It was December 2001, when the first season came out on DVD. I was 20 years old in college and didn’t hesitate in snatching them up. It was a difficult set, the two-hour pilot was owned by a different company, so the DVDs have none of the setup needed for anyone new to understand. I found a Chinese bootleg copy of the pilot on eBay and snatched it up. It was unknown if season two was coming to DVD anytime soon and after revisiting those first seven episodes I just couldn’t wait. I dropped some cash on the complete VHS collection of the series on Amazon. I finally got my hands on Fire Walk With Me and like a lot of people was turned off by it at first. Now I have grown to understand it better.
When I was talking Literary Theory and Criticism, we had to take one of the theories we’d learned and apply it in an essay. I chose to examine how Twin Peaks deconstructs the detective story through the waking and dream states. My college papers have been lost to time, but I suspect if I were to read it now I’d cringe and then immediately begin to revise it. I remember showing Laura Palmer’s dream sequence from Fire Walk With Me to the class as part of an example in how Lynch tears apart any sense of time so that a traditional investigation seems laughable.
In college, I finally began to dig into Lynch’s filmography proper. I watched Blue Velvet, Eraserhead, Wild at Heart, Lost Highway, and Mulholland Drive. Mulholland Drive was the first time I properly began to analyze a film beyond its surface level. The DVD came with a single insert that listed the chapters and on the other side “David Lynch’s 10 Clues to Understanding Mulholland Drive”. I began to learn about the ciphers Lynch embedded in his work. At some point, I purchased Lynch on Lynch, a collection of interviews that gives a deep overview of his work up to 1999. I still have this book and have paged through it countless times, growing a greater understanding of how Lynch approaches his craft.
I also came to love moments from Lynch’s body of work. Jeffrey Beaumont gazing out between the slats of the closet doors while the crazed Frank ravages Dorothy Vallens in Blue Velvet. The strange man approaching Fred at the party and pulling him into a mind blowing nightmare of twisted reality in Lost Highway. I still think Johnny Farragut’s death at the hands of Juana Durango and her crazed minions in Wild at Heart is one of the most terrifying sequences in a film. Post-college I’d watch Inland Empire with my brother; it’s a very experimental digitally shot feature that is more about playing with themes and ideas than telling a story.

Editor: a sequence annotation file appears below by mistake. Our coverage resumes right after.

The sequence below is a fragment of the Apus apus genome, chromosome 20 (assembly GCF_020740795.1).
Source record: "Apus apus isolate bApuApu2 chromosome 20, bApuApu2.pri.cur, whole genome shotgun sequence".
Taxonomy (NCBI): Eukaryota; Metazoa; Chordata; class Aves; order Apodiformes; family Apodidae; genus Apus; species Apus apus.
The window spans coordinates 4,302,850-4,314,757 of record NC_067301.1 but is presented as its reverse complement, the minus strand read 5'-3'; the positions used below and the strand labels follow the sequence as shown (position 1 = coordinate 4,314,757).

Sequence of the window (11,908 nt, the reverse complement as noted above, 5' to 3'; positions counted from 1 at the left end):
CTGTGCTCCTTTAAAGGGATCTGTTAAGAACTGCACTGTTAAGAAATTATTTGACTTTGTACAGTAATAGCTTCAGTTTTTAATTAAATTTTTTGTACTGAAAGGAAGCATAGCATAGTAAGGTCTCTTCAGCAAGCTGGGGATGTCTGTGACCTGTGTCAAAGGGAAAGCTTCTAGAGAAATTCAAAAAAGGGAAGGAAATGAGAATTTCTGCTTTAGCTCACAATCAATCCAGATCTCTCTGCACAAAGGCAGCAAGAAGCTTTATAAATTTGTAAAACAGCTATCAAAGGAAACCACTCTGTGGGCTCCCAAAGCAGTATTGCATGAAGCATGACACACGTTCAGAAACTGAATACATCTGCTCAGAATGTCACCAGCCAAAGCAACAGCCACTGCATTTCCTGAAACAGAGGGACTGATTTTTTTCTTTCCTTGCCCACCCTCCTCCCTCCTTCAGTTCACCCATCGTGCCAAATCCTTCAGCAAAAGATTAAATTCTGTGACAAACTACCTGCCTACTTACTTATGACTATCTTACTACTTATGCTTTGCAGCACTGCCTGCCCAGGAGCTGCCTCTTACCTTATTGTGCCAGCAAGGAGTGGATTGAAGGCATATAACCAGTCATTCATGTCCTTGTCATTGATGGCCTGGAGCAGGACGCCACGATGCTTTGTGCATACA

I am very glad I saved The Straight Story and The Elephant Man for this month, two films I don’t think I would have appreciated enough when I was younger. They highlight that beauty Lynch can pull out from the darkness and reflect the deep empathy of the man.
David Lynch has taught me so much over the course of my life. Strange to say about a person I’ve never met. What I have learned from him is that beauty can come from what we first might perceive as ugly. I learned never to simply trust the surface level of things, but to feed curiosity and explore all the angles and complexities. I have learned that some moments need to be still and quiet, we need to exist in them until our instincts tell us it is time to move on. Some of those moments are peaceful and serene, other moments you want to pull away because of the horror you see. But you need to stay with them. I have learned that characters don’t develop just through a plot, but that music and atmosphere can be used to tell the audience about someone in a deeper way than a story structure can. Most importantly I learned that your art is yours. Sometimes, there is an audience clamoring for it, and other times you just make it to feed your own soul. He taught me to not allow my beliefs to be dictated by the current status quo but to go with what I know is true to myself. I honestly don’t know how I could ever thank David Lynch enough.
To paraphrase Agent Cooper, I have no idea where tonight’s premiere of Twin Peaks will lead us, but I have a definite feeling it will be a place both wonderful and strange.